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mused; musing

intransitive verb

: to become absorbed in thought
especially : to think about something carefully and thoroughly
musing about what might have been
archaic : wonder, marvel

transitive verb

: to think or say (something) in a thoughtful way
"I could sell the house," she mused, "but where would I go?"
muser noun


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noun (1)

: a state of deep thought or dreamy abstraction
thrown into a muse by the book she was reading


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noun (2)

capitalized : any of the nine sister goddesses in Greek mythology presiding over song and poetry and the arts and sciences
Clio is the Greek Muse of history.
: a source of inspiration
especially : a guiding genius
The writer's beloved wife was his muse.
: poet

Did you know?

Muse on this: the word muse comes from the Anglo-French muser, meaning “to gape, to idle, to muse.” (Amuse has the same source.) The image evoked is one of a thinker so absorbed in thought as to be unconsciously open-mouthed. Those who muse on their pets’ musings might like to know that muser is ultimately from Latin musus, meaning “mouth of an animal”—also source of the word muzzle. The sister goddesses of Greek mythology known as the Muses have no etymological link: that word, which in lowercase refers to a source of inspiration, comes from Greek Mousa. The ultimate Greek origin of the word museum translates as “of the Muses.”

Choose the Right Synonym for muse

ponder, meditate, muse, ruminate mean to consider or examine attentively or deliberately.

ponder implies a careful weighing of a problem or, often, prolonged inconclusive thinking about a matter.

pondered the course of action

meditate implies a definite focusing of one's thoughts on something so as to understand it deeply.

meditated on the meaning of life

muse suggests a more or less focused daydreaming as in remembrance.

mused upon childhood joys

ruminate implies going over the same matter in one's thoughts again and again but suggests little of either purposive thinking or rapt absorption.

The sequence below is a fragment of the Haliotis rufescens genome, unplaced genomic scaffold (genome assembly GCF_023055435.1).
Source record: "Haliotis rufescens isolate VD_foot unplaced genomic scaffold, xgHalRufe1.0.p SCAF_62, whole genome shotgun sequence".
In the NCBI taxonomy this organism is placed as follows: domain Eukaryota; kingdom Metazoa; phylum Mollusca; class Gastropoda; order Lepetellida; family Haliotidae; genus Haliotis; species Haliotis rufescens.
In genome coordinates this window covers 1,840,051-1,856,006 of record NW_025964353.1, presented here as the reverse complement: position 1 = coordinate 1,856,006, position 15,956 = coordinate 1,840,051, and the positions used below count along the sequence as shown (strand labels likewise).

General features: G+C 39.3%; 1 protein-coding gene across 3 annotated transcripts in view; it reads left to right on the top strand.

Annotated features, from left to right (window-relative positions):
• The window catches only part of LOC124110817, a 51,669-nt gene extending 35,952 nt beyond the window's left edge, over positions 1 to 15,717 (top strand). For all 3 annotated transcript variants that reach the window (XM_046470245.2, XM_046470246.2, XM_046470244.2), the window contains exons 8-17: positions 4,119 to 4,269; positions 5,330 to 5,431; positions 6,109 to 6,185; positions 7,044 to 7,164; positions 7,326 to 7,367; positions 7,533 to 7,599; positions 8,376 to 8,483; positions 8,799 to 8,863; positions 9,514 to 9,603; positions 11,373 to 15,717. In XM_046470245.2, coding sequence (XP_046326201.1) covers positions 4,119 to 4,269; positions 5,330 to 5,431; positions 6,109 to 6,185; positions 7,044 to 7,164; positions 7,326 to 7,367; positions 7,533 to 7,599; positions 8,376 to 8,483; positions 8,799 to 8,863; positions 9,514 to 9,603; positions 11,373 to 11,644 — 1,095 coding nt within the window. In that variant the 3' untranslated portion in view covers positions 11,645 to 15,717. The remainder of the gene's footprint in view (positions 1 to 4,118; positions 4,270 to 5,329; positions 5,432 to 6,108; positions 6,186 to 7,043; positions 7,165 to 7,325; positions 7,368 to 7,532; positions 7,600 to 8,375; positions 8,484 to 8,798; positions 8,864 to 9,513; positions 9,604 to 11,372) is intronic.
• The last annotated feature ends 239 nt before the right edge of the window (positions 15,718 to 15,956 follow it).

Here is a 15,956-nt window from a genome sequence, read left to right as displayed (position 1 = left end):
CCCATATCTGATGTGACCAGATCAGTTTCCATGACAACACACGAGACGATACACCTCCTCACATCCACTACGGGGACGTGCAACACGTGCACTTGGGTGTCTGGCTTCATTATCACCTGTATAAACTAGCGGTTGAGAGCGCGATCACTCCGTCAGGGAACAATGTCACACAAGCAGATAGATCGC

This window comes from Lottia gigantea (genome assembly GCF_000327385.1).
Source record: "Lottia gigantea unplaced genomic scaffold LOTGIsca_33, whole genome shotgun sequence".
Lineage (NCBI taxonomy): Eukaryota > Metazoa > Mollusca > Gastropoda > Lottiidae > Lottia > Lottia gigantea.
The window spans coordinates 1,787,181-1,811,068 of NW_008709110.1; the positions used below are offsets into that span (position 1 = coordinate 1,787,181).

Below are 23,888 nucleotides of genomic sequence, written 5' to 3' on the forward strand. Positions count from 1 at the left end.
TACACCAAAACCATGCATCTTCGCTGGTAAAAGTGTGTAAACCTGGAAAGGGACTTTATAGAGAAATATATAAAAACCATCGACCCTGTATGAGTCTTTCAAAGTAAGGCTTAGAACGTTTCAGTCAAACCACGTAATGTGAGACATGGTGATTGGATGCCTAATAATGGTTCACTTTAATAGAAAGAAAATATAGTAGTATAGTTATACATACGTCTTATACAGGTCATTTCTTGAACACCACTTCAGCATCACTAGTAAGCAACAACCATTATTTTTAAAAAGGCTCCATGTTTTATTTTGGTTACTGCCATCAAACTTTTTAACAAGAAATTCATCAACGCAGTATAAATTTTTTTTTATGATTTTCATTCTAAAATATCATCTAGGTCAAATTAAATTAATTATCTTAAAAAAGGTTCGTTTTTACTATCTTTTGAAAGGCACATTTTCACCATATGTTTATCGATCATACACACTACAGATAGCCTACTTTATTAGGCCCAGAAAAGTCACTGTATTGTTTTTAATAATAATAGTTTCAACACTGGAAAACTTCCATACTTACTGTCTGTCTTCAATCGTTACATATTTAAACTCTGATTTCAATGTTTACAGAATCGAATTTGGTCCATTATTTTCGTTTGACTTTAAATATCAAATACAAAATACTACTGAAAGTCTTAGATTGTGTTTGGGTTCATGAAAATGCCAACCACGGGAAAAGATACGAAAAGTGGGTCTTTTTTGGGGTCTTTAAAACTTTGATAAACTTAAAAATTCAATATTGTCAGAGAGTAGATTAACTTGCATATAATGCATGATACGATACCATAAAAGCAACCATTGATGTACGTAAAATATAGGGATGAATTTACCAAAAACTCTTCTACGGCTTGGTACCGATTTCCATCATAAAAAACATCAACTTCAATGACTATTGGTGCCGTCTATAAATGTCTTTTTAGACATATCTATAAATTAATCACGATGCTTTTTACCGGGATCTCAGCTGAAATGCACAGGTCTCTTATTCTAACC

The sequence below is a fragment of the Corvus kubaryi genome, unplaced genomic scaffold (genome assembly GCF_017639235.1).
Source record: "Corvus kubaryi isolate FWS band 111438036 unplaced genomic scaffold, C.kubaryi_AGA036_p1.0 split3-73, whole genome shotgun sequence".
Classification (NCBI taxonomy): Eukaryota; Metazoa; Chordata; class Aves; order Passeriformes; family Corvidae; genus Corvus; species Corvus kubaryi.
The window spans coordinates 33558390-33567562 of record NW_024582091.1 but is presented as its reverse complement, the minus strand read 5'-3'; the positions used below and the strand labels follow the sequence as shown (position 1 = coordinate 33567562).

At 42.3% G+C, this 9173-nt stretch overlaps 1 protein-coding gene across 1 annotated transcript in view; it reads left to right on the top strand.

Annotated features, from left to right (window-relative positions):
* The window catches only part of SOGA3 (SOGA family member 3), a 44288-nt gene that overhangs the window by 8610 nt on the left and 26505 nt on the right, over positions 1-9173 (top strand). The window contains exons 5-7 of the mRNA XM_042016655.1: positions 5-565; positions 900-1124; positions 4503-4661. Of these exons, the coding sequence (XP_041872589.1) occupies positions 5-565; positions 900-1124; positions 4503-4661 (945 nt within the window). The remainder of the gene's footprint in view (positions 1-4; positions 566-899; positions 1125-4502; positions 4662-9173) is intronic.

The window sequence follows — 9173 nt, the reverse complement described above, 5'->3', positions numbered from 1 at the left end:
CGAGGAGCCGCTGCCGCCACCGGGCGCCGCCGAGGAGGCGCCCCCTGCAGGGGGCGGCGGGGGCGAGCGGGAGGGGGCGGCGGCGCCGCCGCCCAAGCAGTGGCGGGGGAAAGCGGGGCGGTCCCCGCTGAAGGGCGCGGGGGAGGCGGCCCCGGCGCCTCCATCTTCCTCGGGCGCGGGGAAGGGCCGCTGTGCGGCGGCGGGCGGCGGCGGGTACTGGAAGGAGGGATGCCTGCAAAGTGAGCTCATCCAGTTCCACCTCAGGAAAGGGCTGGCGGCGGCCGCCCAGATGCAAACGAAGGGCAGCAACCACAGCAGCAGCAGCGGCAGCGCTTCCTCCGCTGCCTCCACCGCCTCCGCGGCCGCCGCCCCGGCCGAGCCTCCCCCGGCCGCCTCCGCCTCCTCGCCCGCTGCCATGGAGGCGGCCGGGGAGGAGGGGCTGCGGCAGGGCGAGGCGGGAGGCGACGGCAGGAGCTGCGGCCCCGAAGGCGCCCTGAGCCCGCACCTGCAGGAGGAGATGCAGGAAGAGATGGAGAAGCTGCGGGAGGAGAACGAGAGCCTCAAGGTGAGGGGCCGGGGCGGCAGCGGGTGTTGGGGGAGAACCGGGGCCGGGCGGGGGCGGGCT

ruminated on past disappointments

Examples of muse in a Sentence

Verb I could sell the house, she mused, but then where would I go? Noun (2) where is the muse who will sing of this man's great and noble deeds?
Recent Examples on the Web
After Barnes body was found, Johnson mused to family members that investigators might find DNA under her fingernails, according to recordings obtained from a Maryland State Police wiretap. Cassidy Jensen, Baltimore Sun, 3 July 2024 Jackson mused about whether the president’s absolute power to appoint and remove executive officials would extend to a president doing so by poisoning his attorney general. New York Daily News Editorial Board, New York Daily News, 2 July 2024
O’Connor’s Orpheus, the poet, musician, and oracle, is the only child of Dream and the muse, Calliope. Denise Petski, Deadline, 2 July 2024 But for artists like Heidi Mayo, the ancient creature is an approachable muse. Oli Turner, The Christian Science Monitor, 1 July 2024 See all Example Sentences for muse 

These examples are programmatically compiled from various online sources to illustrate current usage of the word 'muse.' Any opinions expressed in the examples do not represent those of Merriam-Webster or its editors. Send us feedback about these examples.

Word History


Verb and Noun (1)

Middle English, from Anglo-French muser to gape, idle, muse, from Old French *mus mouth of an animal, from Medieval Latin musus

Noun (2)

Middle English, from Middle French, from Latin Musa, from Greek Mousa

First Known Use


14th century, in the meaning defined at intransitive sense 1

Noun (1)

15th century, in the meaning defined above

Noun (2)

14th century, in the meaning defined at sense 1

Time Traveler
The first known use of muse was in the 14th century


Dictionary Entries Near muse

Cite this Entry

“Muse.” Dictionary, Merriam-Webster, Accessed 21 Jul. 2024.

Kids Definition


1 of 2 verb
mused; musing
: ponder


2 of 2 noun
capitalized : any of the nine sister goddesses of song and poetry and the arts and sciences in Greek mythology
: a source of inspiration


Middle English musen "to ponder," from early French muser "to gape, muse," Latin musus "mouth of an animal"


Middle English Muse "one of the nine goddesses of the arts," from early French Muse (same meaning), from Latin Musa (same meaning), from Greek Mousa "Muse"

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